Ost Autobahn

Motorway A4
Autobahn A4
Route information
Length: 66 km (41 mi)
Major junctions
From: Vienna Erdberg

Prater Junction A 4 / A 23
Simmeringer Haide (B 228)
Albern Junction A 4 / A 22 (planned)
Schwechat Junction A 4 / S 1
Airport (B 9)
Fischamend (B 9)
Bruck an der Leitha-West (B10)
Bruck an der Leitha-Ost (B211)
Bruckneudorf Junction A 4 / A 6
Parndorf (B10)
Neusiedl am See (B50)
Gols/Weiden (B51)
Mönchhof (B51)

Nickelsdorf (B10)
To: M1
, Hungary
Regions: Vienna, Lower Austria, Burgenland
Highway system
  • Highways of Austria

The (Austrian) Ost Autobahn A4 or "Eastern Motorway" is part of the European route E60 and goes from Vienna to the town of Nickelsdorf, on the Hungarian border.

The road begins at the A23 at the Prater junction in Vienna, travels through Simmering, Schwechat, Vienna International Airport, Fischamend, Bruck an der Leitha, Parndorf, Weiden am See and Mönchhof to the border town of Nickelsdorf. Crossing the border into Hegyeshalom, the road becomes the Hungarian M1 motorway which then continues on to Budapest. The road is 66 km long.

During the overflow of asylum seekers traveling from Hungary during September 2015, the highway was closed intermittently preventing the traffic between Hungary and Austria, and it was reported that Austrian army was deployed on the border.[1]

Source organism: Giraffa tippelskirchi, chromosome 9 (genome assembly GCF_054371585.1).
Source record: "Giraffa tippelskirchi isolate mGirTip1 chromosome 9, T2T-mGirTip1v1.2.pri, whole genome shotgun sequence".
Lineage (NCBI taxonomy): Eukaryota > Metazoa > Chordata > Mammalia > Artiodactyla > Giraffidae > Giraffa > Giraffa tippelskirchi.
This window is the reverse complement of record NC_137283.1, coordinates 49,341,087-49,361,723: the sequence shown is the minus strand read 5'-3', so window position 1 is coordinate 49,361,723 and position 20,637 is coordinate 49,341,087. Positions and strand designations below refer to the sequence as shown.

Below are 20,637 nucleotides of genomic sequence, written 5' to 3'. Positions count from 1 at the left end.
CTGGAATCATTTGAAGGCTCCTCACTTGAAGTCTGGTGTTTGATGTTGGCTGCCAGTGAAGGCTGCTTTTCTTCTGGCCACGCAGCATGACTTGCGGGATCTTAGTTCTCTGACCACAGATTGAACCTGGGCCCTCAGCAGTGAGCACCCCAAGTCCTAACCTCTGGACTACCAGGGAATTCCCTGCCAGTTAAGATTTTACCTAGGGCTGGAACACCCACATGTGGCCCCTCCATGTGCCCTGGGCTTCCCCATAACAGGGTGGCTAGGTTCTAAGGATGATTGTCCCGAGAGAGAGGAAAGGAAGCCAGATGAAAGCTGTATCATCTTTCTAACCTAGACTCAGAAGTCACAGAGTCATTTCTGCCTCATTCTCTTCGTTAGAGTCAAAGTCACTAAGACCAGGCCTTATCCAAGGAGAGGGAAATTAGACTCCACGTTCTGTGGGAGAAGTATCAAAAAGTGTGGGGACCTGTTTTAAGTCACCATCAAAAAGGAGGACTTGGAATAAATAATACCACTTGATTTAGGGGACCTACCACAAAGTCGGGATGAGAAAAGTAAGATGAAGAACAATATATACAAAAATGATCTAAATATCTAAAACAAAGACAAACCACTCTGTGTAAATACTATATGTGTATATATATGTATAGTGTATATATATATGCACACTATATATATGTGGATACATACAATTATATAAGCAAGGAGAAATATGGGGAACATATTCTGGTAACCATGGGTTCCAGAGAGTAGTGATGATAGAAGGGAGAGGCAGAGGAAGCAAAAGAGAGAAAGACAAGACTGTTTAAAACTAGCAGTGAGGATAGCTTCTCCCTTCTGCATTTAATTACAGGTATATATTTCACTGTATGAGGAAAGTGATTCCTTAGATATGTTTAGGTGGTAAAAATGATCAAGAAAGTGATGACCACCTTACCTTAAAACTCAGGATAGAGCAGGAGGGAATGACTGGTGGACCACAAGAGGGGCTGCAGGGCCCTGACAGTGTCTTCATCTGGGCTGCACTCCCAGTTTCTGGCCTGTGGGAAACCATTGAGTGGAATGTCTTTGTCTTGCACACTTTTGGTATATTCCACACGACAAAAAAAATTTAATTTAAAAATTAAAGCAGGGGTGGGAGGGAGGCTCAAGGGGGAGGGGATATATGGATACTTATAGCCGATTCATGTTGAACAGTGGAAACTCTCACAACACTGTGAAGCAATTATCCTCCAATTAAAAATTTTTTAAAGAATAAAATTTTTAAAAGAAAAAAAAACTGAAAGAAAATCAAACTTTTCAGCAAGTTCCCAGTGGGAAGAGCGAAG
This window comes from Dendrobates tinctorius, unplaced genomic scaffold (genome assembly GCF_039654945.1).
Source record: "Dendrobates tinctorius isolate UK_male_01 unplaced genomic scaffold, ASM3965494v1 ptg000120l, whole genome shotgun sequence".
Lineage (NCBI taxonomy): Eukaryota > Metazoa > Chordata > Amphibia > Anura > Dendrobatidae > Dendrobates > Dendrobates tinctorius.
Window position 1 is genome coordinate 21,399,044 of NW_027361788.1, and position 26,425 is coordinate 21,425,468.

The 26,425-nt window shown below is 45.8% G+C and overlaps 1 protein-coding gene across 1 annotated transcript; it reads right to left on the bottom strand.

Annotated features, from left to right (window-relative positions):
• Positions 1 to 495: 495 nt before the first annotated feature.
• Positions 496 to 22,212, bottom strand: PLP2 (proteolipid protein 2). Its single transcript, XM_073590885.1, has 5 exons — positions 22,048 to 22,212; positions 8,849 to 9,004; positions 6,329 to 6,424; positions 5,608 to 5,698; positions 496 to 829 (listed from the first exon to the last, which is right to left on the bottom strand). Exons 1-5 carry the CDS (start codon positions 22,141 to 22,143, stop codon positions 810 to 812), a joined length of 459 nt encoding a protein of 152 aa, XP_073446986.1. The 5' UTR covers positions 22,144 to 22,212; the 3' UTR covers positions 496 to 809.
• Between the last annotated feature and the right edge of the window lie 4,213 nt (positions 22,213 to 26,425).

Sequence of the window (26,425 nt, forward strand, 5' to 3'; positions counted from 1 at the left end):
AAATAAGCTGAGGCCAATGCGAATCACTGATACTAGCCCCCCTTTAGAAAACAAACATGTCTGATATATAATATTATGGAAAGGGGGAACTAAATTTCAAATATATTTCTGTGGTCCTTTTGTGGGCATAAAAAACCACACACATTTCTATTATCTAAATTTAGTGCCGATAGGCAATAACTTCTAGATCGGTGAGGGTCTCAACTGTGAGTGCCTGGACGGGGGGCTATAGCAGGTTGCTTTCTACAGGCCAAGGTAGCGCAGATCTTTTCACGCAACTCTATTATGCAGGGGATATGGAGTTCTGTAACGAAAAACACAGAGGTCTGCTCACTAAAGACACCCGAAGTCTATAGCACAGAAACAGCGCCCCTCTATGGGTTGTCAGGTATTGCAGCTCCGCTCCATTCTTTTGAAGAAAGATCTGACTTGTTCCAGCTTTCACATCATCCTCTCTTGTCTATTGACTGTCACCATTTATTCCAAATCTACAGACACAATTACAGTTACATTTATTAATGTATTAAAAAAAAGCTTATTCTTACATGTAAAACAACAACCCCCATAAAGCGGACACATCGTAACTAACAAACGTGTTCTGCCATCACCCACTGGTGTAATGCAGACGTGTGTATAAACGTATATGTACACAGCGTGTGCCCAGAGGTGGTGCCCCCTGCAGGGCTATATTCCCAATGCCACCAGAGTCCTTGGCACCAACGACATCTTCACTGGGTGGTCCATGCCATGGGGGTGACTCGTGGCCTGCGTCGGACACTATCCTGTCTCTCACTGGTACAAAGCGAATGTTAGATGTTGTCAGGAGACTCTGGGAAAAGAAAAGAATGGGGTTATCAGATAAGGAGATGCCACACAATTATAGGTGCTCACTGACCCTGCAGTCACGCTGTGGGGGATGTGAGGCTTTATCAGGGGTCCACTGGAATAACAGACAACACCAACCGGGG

Future Plans

There is a new junction planned at Albern, as part of the lengthening of the Donauuferautobahn A22, which in the future should be extended into a so-called Halbknoten or half-junction. This would mean, for instance, that it would only be possible to go from Schwechat onto the A22, meaning one would have to travel from the A22 to the A4, in the direction of Schwechat. In the future there are plans to connect the six-lane extension between the Schwechat junction and the airport.

The section from Vienna to Vienna International Airport will be called the Flughafenautobahn, or "Airport Motorway". As of 2014, there are plans to widen the A4 from 2x2 to 2x3 lanes between Vienna International Airport and Fischamend at a cost of 32 million euro.[2]


External links

This article is issued from Wikipedia - version of the 9/15/2015. The text is available under the Creative Commons Attribution/Share Alike but additional terms may apply for the media files.